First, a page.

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Munich is world famous for it’s Beer and the Oktoberfest, but is an easy gateway City to some fantasdtic winter resorts and kickstart to your summer experience





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Munich, the largest city in southern Germany, is famous for its annual beer festival, Oktoberfest.

But there’s a lot more to visiting Munich than drinking steins of beers.

The city is host to a beautiful historic city center, large parks and gardens (with surfing), hearty German food, and beer halls filled with friendly people. There is also Munich’s famous clock, art collection, the palace, and the famous English Garden.

The city wasn’t bombed during the war like Berlin so this city’s historical center is still visible, including the old castle!

Over the years, I’ve grown to really like traveling Munich. It’s a place of beauty, art, and history.

It may lack the youthful edge of Berlin but, to me, that’s a benefit!

Traveling around Munich will give you a different look at German culture. The city has a lot to offer travellers and is also an incredible base for people visiting other places in Bavaria.

This Munich travel guide can help you plan your trip, get off the beaten path, and save some money!

Other Things to See and Do in Munich

1. Visit the Church of St Peter

Munich’s oldest parish church features art dating back six centuries, including ceiling frescoes and a giant gilded altar. You can climb the 299 steps for lovely views of the city from the tower. When it’s a clear day, you can see all the way to the Alps! Admission is €2 EUR ($2.25 USD).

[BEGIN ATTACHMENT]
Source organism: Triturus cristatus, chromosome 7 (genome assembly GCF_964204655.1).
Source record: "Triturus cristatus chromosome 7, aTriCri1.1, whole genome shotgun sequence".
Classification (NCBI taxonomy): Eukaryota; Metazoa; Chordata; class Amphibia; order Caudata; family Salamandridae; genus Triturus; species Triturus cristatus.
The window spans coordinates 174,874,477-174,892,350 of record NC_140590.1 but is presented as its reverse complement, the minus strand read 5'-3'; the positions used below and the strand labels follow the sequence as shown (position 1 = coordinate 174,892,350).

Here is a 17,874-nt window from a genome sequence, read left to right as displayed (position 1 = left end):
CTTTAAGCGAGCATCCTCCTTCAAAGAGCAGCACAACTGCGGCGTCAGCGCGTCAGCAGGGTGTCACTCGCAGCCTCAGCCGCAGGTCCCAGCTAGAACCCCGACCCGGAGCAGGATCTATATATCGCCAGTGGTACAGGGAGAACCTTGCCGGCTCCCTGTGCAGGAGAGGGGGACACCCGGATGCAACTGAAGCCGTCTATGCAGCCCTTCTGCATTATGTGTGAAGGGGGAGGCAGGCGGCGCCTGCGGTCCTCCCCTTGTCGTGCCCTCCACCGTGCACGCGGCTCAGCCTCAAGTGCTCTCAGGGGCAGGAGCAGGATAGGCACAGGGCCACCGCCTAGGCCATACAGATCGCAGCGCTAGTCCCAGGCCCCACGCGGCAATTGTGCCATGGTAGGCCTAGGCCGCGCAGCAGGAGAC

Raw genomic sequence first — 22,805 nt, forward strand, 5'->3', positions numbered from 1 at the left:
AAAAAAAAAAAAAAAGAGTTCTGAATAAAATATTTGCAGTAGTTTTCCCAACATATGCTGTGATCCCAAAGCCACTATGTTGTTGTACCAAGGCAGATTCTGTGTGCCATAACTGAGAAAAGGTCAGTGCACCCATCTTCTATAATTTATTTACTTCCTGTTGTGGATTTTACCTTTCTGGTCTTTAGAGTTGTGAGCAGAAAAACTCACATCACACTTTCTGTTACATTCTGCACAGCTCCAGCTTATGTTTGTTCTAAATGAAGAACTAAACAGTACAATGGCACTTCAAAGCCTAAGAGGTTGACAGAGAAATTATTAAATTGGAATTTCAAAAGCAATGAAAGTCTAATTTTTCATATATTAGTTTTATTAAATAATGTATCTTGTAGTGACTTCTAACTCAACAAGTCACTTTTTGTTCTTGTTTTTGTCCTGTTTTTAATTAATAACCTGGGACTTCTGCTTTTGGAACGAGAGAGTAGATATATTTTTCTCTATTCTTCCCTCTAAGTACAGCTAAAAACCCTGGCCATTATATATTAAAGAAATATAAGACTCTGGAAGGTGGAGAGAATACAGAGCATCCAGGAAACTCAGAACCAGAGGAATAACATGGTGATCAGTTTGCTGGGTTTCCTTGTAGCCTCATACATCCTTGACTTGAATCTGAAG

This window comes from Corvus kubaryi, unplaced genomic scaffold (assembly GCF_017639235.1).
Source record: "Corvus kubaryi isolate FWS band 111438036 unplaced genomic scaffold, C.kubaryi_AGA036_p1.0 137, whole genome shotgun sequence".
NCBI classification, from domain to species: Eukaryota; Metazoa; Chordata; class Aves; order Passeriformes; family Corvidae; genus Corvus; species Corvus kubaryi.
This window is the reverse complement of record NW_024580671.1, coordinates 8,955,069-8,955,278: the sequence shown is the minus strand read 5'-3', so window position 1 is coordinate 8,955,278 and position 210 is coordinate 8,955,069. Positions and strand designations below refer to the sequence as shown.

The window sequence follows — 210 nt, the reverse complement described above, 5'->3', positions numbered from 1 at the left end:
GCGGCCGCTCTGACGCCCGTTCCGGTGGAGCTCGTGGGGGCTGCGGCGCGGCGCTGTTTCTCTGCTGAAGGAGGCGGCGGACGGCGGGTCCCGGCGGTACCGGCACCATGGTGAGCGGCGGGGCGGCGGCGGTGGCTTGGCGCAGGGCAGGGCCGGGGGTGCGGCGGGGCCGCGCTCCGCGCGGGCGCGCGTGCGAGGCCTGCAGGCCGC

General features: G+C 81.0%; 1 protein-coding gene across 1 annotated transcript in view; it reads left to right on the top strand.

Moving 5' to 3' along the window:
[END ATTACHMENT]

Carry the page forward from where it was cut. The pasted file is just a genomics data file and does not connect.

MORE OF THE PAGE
2. BMW Museum & BMW Welt Munich

The BMW Museum is housed next to BMW’s head office in northern Munich. It features exhibits about the history of BMW cars and motorcycles with historic vehicles and prototypes, plus displays on alternative fuel and traffic management. If you take a tour, you’ll even get some behind-the-scenes views. It’s out of the city but if you’re a car lover, I highly recommend this place. Admission is €10 EUR ($11 USD), and discounts are available for seniors, students, and families.

3. Hang out at the Hofbräuhaus

The world’s most famous beer hall is one of Munich’s top attractions and a visit here is a must if you love beer. The Hofbräuhaus was built by in 1607 and was originally used as a brewery. It was remodeled after the brewery moved to a new site in the suburbs. More than 100 active groups of regulars visit Hofbräuhaus, and the oldest regulars have held their table for 70 years. It’s the most popular beer hall during Octoberfest too, and regularly hosts year-round events and live music.

4. Shop at the Viktualienmarkt

This market is in the middle of the city and has a great choice of fresh fruit and vegetables, food stores, cheese, and antipasti. It’s a popular spot for the locals to shop. It’s not very expensive either so stock up here if you are cooking for yourself!

5. Visit the Deutsches Museum

One of the largest technical museums in the world, this museum is host to a huge array of exhibits. For anyone interested in construction, engineering, aerospace, and the natural sciences, this is a great attraction. You could easily spend the entire day here; there are sailing ships, windmill, space probes, robots, lifeboats…you name it. Admission is €11 EUR ($12 USD) for adults and €4 EUR ($5 USD) for students.